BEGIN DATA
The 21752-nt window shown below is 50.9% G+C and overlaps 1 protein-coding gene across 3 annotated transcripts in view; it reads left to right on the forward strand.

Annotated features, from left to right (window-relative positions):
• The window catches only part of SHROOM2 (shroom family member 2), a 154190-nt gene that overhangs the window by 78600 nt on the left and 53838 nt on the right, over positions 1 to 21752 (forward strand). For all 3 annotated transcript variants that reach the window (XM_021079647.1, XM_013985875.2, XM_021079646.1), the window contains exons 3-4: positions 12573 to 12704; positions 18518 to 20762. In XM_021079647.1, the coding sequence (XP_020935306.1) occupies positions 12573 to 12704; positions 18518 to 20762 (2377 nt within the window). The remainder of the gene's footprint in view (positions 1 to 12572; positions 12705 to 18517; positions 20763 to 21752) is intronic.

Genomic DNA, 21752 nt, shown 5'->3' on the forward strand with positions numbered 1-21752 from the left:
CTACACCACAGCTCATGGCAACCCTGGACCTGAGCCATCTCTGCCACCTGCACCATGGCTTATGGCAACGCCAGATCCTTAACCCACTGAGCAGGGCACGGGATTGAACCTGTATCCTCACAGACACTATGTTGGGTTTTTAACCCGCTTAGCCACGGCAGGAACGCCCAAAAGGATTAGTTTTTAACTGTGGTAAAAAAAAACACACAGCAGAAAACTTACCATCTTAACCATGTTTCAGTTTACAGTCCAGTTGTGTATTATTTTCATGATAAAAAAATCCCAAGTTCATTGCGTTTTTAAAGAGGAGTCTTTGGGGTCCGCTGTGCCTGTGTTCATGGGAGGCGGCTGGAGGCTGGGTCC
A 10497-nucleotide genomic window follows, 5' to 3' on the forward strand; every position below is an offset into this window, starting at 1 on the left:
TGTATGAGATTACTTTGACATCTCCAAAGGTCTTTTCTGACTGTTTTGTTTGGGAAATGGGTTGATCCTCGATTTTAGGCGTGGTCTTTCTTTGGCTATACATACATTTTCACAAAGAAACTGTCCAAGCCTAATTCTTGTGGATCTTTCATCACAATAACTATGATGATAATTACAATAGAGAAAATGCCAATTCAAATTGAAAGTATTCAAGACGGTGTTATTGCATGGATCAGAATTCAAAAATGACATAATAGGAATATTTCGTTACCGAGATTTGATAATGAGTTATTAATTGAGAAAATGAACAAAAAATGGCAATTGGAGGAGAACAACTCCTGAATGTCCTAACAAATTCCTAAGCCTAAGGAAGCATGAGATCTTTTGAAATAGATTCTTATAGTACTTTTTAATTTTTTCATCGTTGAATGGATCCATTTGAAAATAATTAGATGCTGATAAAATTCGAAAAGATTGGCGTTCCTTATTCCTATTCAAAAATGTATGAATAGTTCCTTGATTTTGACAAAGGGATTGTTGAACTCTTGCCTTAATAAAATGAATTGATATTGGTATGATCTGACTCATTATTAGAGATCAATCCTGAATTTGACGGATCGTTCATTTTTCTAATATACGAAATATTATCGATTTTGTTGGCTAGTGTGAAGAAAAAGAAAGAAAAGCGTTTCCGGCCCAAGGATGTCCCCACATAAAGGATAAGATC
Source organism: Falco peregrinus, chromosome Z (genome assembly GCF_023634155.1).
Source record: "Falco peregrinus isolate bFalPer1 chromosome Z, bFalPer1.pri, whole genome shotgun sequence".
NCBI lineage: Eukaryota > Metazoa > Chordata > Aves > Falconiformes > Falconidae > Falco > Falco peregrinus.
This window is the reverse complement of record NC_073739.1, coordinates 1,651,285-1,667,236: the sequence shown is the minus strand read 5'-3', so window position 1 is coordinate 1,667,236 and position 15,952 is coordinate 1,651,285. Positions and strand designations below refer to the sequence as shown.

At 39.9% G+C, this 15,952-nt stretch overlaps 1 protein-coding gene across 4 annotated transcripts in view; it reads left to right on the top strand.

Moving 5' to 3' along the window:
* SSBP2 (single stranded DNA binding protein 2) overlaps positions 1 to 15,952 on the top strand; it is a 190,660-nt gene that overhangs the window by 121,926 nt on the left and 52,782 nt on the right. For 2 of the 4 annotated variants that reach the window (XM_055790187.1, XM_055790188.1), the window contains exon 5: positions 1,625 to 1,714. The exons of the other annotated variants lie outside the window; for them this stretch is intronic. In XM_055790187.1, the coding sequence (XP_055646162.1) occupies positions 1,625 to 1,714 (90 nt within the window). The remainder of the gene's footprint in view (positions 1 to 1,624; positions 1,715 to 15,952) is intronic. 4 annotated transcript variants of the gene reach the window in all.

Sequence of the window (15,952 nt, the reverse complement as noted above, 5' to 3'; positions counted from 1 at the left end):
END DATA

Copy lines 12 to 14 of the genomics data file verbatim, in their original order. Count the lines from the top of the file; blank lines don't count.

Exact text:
At 39.9% G+C, this 15,952-nt stretch overlaps 1 protein-coding gene across 4 annotated transcripts in view; it reads left to right on the top strand.

Moving 5' to 3' along the window:
* SSBP2 (single stranded DNA binding protein 2) overlaps positions 1 to 15,952 on the top strand; it is a 190,660-nt gene that overhangs the window by 121,926 nt on the left and 52,782 nt on the right. For 2 of the 4 annotated variants that reach the window (XM_055790187.1, XM_055790188.1), the window contains exon 5: positions 1,625 to 1,714. The exons of the other annotated variants lie outside the window; for them this stretch is intronic. In XM_055790187.1, the coding sequence (XP_055646162.1) occupies positions 1,625 to 1,714 (90 nt within the window). The remainder of the gene's footprint in view (positions 1 to 1,624; positions 1,715 to 15,952) is intronic. 4 annotated transcript variants of the gene reach the window in all.